Principles of Relative
The Principle of Superposition tells us that deeper layers of rock are older than shallower layers
Relative dating utilizes six fundamental principles to determine the relative age of a formation or event. The first principle is the Principle of Superposition which states that in an undisturbed succession of sedimentary rock, the oldest layers are on the bottom. This follows due to the fact that sedimentary rock is produced from the gradual accumulation of sediment on the surface. Therefore newer sediment is continually deposited on top of previously deposited or older sediment.
The Principle of Original Horizontality states that due to the influence of gravity all sediment is originally deposited horizontally. In other words, as sediment fills a depositional basins we would expect the upper most surface of the sediment to be parallel to the horizon. Subsequent layers would follow the same pattern. Using this principle we can than assume that sedimentary layers which have been deformed/folded must have been deformed after all affected layers have been deposited.
Image demonstrating a common use of the principle of lateral continuity
Principle of Cross-Cutting tells us that the light colored granite must be older than the darker basalt dike intruding the granite.
As sediment weathers and erodes from its source, and as long as it is does not encounter any physical barriers to its movement, the sediment will be deposited in all directions until it thins or fades into a different sediment type. This concept known as the Principle of Lateral Continuity allows us to assume that similar layers of rock or sediment that are separated by a valley or other erosional feature were once continuos. For purposes of relative dating this principle is used to identify faults and erosional features within the rock record. Then, by applying the Principle of Cross-Cutting we are able to relatively date those processes. The principle of cross-cutting states that any geologic feature that crosses other layers or rock must be younger then the material it cuts across. Using this principle any fault or igneous intrusion must be younger than all material it or layers it crosses.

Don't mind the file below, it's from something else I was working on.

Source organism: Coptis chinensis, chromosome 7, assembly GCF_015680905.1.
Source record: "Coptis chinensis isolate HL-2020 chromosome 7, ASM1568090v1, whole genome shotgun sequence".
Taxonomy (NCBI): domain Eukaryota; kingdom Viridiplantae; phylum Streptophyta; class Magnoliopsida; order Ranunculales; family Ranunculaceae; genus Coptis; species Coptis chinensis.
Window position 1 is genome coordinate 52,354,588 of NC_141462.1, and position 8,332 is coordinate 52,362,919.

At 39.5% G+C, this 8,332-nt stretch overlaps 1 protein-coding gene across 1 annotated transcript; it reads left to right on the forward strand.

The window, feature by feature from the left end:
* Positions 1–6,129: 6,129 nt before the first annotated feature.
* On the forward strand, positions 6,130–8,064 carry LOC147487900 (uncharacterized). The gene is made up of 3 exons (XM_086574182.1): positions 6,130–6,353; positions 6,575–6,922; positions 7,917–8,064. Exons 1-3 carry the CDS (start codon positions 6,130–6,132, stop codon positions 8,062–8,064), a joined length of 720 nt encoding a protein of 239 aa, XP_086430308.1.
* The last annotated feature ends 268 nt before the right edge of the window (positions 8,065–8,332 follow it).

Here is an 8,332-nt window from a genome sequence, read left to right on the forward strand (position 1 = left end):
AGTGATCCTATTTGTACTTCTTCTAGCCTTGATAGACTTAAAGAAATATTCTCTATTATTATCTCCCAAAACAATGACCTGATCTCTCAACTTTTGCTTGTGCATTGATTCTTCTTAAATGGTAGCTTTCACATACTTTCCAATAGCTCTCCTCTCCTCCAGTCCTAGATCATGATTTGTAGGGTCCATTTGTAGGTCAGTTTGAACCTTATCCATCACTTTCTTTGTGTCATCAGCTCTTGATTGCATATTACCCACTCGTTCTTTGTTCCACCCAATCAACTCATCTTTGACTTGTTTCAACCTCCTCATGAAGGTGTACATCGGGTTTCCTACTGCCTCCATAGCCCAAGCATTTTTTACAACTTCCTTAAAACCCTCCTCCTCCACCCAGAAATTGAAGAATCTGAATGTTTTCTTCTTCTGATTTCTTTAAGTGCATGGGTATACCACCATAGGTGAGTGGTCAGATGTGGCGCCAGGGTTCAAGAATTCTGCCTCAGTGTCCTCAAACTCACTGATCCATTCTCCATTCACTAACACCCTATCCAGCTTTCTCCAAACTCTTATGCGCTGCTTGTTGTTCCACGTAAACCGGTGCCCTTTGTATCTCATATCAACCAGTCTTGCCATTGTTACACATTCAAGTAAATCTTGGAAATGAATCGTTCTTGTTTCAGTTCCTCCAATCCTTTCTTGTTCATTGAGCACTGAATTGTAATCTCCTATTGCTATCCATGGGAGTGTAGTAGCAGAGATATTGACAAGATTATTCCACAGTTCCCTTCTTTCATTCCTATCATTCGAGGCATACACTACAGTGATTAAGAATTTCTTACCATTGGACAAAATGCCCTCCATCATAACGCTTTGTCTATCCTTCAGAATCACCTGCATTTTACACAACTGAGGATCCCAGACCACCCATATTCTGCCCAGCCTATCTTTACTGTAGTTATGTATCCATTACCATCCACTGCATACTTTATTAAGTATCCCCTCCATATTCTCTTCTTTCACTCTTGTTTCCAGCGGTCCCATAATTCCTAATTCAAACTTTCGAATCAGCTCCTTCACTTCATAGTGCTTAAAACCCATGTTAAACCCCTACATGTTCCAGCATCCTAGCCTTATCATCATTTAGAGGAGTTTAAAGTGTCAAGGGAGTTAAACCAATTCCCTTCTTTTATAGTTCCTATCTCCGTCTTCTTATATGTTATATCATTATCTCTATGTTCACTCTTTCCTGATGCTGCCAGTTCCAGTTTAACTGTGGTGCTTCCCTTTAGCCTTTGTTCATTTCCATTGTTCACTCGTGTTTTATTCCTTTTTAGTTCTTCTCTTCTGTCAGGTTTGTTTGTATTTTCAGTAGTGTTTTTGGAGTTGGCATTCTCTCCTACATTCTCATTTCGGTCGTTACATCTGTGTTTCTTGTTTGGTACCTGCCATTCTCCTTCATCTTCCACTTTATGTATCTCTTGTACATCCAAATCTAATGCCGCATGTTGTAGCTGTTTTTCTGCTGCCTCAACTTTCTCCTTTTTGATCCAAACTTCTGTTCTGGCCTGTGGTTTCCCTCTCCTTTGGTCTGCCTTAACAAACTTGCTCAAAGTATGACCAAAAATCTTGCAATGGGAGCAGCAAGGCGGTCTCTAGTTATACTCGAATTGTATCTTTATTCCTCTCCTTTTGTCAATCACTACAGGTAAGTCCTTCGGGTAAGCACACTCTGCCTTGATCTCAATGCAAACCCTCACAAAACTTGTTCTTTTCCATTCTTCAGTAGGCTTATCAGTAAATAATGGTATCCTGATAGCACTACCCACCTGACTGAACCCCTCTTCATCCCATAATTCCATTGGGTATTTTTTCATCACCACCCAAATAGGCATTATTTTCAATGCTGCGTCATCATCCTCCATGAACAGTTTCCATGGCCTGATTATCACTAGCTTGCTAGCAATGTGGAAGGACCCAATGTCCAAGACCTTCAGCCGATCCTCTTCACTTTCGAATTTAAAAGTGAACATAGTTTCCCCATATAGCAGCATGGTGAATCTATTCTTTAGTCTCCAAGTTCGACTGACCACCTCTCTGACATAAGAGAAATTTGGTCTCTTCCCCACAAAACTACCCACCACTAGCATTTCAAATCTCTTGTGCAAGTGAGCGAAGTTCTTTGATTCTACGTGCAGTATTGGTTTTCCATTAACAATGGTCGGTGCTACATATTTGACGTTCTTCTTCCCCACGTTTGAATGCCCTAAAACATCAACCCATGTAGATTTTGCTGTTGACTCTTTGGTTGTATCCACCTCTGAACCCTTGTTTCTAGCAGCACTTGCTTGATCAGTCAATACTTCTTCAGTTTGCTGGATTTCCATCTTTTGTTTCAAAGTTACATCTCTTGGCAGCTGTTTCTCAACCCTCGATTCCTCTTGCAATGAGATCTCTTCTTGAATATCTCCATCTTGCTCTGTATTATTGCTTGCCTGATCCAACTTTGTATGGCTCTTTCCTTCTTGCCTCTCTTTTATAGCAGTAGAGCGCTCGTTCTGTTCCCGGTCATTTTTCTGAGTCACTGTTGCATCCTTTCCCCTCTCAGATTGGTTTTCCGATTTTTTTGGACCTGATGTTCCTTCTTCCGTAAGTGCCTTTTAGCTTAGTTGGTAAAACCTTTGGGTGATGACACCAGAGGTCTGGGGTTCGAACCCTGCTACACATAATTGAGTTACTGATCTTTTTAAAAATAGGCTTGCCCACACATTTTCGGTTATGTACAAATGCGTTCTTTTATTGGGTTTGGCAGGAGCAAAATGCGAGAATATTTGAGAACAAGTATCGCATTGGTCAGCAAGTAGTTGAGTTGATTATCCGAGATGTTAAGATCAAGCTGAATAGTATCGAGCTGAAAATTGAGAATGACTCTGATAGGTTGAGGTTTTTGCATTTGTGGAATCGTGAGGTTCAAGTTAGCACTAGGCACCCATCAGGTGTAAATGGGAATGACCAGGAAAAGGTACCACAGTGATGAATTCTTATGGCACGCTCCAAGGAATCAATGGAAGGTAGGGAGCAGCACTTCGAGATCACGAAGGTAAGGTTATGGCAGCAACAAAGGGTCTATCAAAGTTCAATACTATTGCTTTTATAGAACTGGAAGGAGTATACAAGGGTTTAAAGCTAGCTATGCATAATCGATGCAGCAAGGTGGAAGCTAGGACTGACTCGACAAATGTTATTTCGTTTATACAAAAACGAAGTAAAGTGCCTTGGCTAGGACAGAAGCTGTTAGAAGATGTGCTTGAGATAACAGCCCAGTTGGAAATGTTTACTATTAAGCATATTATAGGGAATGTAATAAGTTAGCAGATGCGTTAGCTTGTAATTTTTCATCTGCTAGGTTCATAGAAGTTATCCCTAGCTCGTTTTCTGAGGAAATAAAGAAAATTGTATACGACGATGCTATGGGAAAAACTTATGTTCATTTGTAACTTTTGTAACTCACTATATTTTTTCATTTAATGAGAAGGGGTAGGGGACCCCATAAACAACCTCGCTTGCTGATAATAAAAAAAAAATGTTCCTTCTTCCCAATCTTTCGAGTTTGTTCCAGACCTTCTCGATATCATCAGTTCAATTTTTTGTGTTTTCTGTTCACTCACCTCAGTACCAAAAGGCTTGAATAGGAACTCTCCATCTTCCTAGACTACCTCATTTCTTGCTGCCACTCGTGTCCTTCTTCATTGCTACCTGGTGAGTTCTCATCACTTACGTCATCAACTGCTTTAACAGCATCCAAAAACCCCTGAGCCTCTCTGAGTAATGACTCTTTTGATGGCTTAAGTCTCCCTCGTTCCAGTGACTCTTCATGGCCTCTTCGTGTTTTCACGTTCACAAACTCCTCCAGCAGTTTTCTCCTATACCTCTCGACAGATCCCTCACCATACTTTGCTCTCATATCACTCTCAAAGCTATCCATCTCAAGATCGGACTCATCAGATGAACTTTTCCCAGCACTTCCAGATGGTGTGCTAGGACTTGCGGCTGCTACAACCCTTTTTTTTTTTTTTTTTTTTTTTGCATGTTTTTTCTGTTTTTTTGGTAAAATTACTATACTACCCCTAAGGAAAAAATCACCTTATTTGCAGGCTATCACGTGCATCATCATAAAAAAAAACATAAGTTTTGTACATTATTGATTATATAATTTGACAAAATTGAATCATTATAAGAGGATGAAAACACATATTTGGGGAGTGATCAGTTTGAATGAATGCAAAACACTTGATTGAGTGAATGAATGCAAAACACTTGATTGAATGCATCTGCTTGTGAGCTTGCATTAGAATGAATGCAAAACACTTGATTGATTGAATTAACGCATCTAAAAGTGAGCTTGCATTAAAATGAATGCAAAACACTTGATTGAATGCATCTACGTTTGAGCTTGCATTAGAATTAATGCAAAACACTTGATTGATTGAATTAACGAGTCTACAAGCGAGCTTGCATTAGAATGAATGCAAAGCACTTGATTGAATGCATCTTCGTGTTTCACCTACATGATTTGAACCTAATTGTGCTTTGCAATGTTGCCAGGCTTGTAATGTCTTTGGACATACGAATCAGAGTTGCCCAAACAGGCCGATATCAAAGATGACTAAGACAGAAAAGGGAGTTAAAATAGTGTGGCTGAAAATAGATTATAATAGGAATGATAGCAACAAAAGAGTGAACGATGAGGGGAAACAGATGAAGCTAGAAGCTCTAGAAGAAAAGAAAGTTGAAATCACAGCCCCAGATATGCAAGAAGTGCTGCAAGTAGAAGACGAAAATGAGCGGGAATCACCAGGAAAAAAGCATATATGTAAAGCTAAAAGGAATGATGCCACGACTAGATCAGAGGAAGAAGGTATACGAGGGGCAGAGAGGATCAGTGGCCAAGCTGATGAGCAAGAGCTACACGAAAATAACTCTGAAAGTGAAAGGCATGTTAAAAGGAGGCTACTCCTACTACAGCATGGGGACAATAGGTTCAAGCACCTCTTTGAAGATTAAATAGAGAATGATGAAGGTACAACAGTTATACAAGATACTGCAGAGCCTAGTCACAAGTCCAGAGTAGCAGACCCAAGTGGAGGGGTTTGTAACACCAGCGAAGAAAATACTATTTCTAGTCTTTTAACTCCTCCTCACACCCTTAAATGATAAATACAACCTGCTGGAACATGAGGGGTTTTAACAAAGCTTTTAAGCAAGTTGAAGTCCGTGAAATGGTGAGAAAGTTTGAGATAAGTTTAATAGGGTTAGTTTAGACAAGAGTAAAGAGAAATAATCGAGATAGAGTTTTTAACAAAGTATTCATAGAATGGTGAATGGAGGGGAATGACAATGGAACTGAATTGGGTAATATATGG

Much like the principle of cross-cutting, the Principle of Inclusions relatively dates objects based on their placement within other earth materials. Once a rock is lithified no other material can be incorporated within its internal structure. In order for any material to be included within in the rock it must have been present at the time the rock was lithified. For example, in order to get a pebble inside an igneous rock it must be incorporated when the igneous rock is still molten-- such as when lava flows over the surface. Therefore, the piece, or inclusion, must be younger than the material it is included in.
Lastly the Principle of Fossil Succession. Aside from single-celled bacteria, most living organism reside at or very near the Earth's surface either in continental or oceanic environments. As these organisms die they are deposited on the surface along with all other sediments. If conditions are right the remains of the dying organisms can then be preserved as fossils within the rock that formed from sediments that covered the remains. Since, all sedimentary rock is formed through the gradual accumulation of sediment at the surface over time, and since the principle of superposition tells us that newer sediment is deposited on top of older sediment, the same must also be true for fossils contained within the sediment. The Principle of Fossil Succession states that groups of fossils (called fossil assemblages) proceed one another in a regular and determinable manner. Although this principle is generally applied to relative dating it is also the basis for evolution